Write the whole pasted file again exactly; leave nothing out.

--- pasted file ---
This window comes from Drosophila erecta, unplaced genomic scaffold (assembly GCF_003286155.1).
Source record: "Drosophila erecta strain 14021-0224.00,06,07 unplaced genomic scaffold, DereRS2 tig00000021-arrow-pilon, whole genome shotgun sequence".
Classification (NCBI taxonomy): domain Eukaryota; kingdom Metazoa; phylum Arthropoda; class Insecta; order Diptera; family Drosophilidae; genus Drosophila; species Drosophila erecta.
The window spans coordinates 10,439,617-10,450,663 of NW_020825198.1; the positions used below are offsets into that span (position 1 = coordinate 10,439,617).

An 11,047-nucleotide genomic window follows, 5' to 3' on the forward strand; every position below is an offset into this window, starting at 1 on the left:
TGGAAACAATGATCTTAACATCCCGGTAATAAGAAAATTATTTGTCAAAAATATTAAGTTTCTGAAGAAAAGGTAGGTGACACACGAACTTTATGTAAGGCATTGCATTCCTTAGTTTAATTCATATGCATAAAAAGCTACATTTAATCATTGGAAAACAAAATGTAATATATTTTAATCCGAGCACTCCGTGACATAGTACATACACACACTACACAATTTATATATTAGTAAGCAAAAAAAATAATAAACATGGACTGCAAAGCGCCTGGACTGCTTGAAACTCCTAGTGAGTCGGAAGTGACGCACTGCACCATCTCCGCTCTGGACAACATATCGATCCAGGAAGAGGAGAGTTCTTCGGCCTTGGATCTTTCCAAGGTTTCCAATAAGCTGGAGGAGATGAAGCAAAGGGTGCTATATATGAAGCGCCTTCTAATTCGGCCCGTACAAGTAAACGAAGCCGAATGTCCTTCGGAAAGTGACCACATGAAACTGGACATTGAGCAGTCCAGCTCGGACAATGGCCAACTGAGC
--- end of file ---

This window comes from Drosophila erecta, unplaced genomic scaffold (assembly GCF_003286155.1).
Source record: "Drosophila erecta strain 14021-0224.00,06,07 unplaced genomic scaffold, DereRS2 tig00000021-arrow-pilon, whole genome shotgun sequence".
Classification (NCBI taxonomy): domain Eukaryota; kingdom Metazoa; phylum Arthropoda; class Insecta; order Diptera; family Drosophilidae; genus Drosophila; species Drosophila erecta.
The window spans coordinates 10,439,617-10,450,663 of NW_020825198.1; the positions used below are offsets into that span (position 1 = coordinate 10,439,617).

An 11,047-nucleotide genomic window follows, 5' to 3' on the forward strand; every position below is an offset into this window, starting at 1 on the left:
TGGAAACAATGATCTTAACATCCCGGTAATAAGAAAATTATTTGTCAAAAATATTAAGTTTCTGAAGAAAAGGTAGGTGACACACGAACTTTATGTAAGGCATTGCATTCCTTAGTTTAATTCATATGCATAAAAAGCTACATTTAATCATTGGAAAACAAAATGTAATATATTTTAATCCGAGCACTCCGTGACATAGTACATACACACACTACACAATTTATATATTAGTAAGCAAAAAAAATAATAAACATGGACTGCAAAGCGCCTGGACTGCTTGAAACTCCTAGTGAGTCGGAAGTGACGCACTGCACCATCTCCGCTCTGGACAACATATCGATCCAGGAAGAGGAGAGTTCTTCGGCCTTGGATCTTTCCAAGGTTTCCAATAAGCTGGAGGAGATGAAGCAAAGGGTGCTATATATGAAGCGCCTTCTAATTCGGCCCGTACAAGTAAACGAAGCCGAATGTCCTTCGGAAAGTGACCACATGAAACTGGACATTGAGCAGTCCAGCTCGGACAATGGCCAACTGAGC